Apache (NYSE:APA) recently reported fourth quarter and 2012 annual earnings. Fourth quarter revenues were flat at $4.4 billion versus revenues of $4.3 billion in the fourth quarter of 2011. Net income was $668 million, lower by 78% from last year. Apache blamed most of the decrease in earnings on lower oil and gas prices. The price that Apache received for oil dropped by nearly 4%, while natural gas realizations were fully 26% lower. While things look bad for Apache right now, I believe that the company's long-term future looks bright.
Evaluating Apache as an investment
When a prospective investor evaluates Apache their first thought might well be that this company is a loser, and definitely not worth investing in. There are at least eight reasons why an investor might come to that conclusion.
1. Over the last 52 weeks Apache's stock price has decreased by 29%.
2. The company's fourth quarter year-over-year revenue growth was only 3.6%.
3. The company's fourth quarter year-over-year earnings growth decreased by -43.8%.
4. As of December 31st the company's balance sheet had a cash balance of $160 million but a debt balance of $12.34.6 billion.
5. The company has had a number of unexpected weather related work stoppages in just the last few months.
6. The company's progress in the Kitimat project has slowed, and it could be years before it turns a profit.
7. It now appears that the company's Australian natural gas project will not begin until 2014.
8. Over the last 52 weeks almost all of the stocks of companies in the oil and gas exploration industry have slumped.
It is clear that 2012 was not a good year for Apache, or for most of the companies in the oil and gas exploration industry. For many investors, any one of the above problems would be a reason to shun Apache's stock. However, it can sometimes be a good strategy to take a contrarian view when evaluating a stock. Often times buying the stock of a strong company that has had some temporary setbacks, can be a winning strategy. Right now Apache's stock is undervalued, and I would categorize it as being a strong company that has had some temporary setbacks. Currently Apache's stock is cheap, and could be considered undervalued. Its price to earnings ratio is 15.7 and its price to book ratio is 0.96. Its forward price to earnings ratio is 7.06. These valuations make it cheaper than competitors, such as:
- Anadarko Petroleum (NYSE:APC), which has a PE ratio of 17.7, a FPE ratio of 16.5 and a PB ratio of 2.05.
- EOG Resources (NYSE:EOG), which has a PE ratio of 62, a FPE ratio of 17 and a PB ratio of 2.7.
It appears that Apache's stock is undervalued for the following reasons:
1. With a forward price to earnings ratio of 7.06 its stock is trading at a discount to its five year average of 10.5.
2. Apache's stock is currently trading at book value versus a median price of two times book value.
3. The consensus median price target of 27 analysts who covered the stock is $104.72.
Apache's Prospects Moving Forward
Apache has changed its focus from drilling for natural gas to drilling for higher margin oil products. As a result of new horizontal drilling techniques Apache's projects in the Anadarko and Permian Basins have increased in oil production by 30%. Additionally as a result of its change of focus, it is estimated that Apache's revenues will increase by 8% in 2013 despite being flat in 2012. The increased oil production from the Anadarko and Permian Basins will increase Apache's North American production from 46% in 2010 to 55% in 2012.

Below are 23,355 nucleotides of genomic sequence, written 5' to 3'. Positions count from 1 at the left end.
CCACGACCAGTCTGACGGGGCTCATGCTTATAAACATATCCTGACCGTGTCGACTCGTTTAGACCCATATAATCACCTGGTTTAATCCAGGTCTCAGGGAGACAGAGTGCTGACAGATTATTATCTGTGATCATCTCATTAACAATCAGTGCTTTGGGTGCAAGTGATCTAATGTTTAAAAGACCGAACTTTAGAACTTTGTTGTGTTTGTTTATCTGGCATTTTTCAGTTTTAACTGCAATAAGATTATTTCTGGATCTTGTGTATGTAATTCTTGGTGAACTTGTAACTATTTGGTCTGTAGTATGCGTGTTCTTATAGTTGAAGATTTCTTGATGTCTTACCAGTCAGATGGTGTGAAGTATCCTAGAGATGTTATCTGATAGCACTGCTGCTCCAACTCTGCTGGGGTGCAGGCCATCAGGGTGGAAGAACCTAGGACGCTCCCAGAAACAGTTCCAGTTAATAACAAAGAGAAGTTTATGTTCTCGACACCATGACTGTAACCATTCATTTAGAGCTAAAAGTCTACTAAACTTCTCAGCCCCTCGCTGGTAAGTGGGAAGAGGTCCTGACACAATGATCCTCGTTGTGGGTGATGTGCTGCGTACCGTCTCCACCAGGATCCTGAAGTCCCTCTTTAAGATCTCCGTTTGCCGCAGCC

Apache has done a good job of increasing its oil production. Unfortunately, other oil and gas exploration companies have also utilized the new advanced drilling techniques to their advantage. Two examples are EOG Resources, which increased its fourth quarter U.S. crude oil production by 37.5%, and Chesapeake Energy (NYSE:CHK), which increased its U.S. crude oil production by 15%. Both of these companies along with Devon Energy and Anadarko Petroleum predict that their 2013 U.S. oil production will be higher than in 2012. This trend was highlighted in November when the International Energy Agency forecast that "U.S. oil output would continue to rise and could exceed the production from Saudi Arabia or Russia by 2017". The West Texas Intermediate (NYSE:WTI) oil that is extracted from the newly productive U.S. oil fields currently sells for about $93 per barrel as opposed to Brent crude oil, which sells for about $109 a barrel. WTI oil sells for a discount because of the oil glut that has been created by oversupply as a result of improved extraction methods and increased competition. With so many energy companies changing their focus to the production of oil the oversupply of WTI oil is likely to be a long term problem, which could hurt Apache's future earnings.
Apache, like its other oil and gas producers, had a rough year in 2012 mainly due to natural gas prices, which approached near ten year lows. However, since the company changed its focus towards drilling for liquid products (NYSEARCA:OIL) rather than natural gas, its earnings have improved. In the fourth quarter its earnings were higher than the third. However, due to intense competition, low oil and gas prices and a flat U.S. economy I do not foresee much of a near term boost in Apache's stock price. The good news for patient investors is that oil and gas prices will not remain low forever, and when they increase Apache's stock price could take off.
Disclosure: I have no positions in any stocks mentioned, and no plans to initiate any positions within the next 72 hours. I wrote this article myself, and it expresses my own opinions. I am not receiving compensation for it. I have no business relationship with any company whose stock is mentioned in this article.
Additional disclosure: I am currently trading APA call options.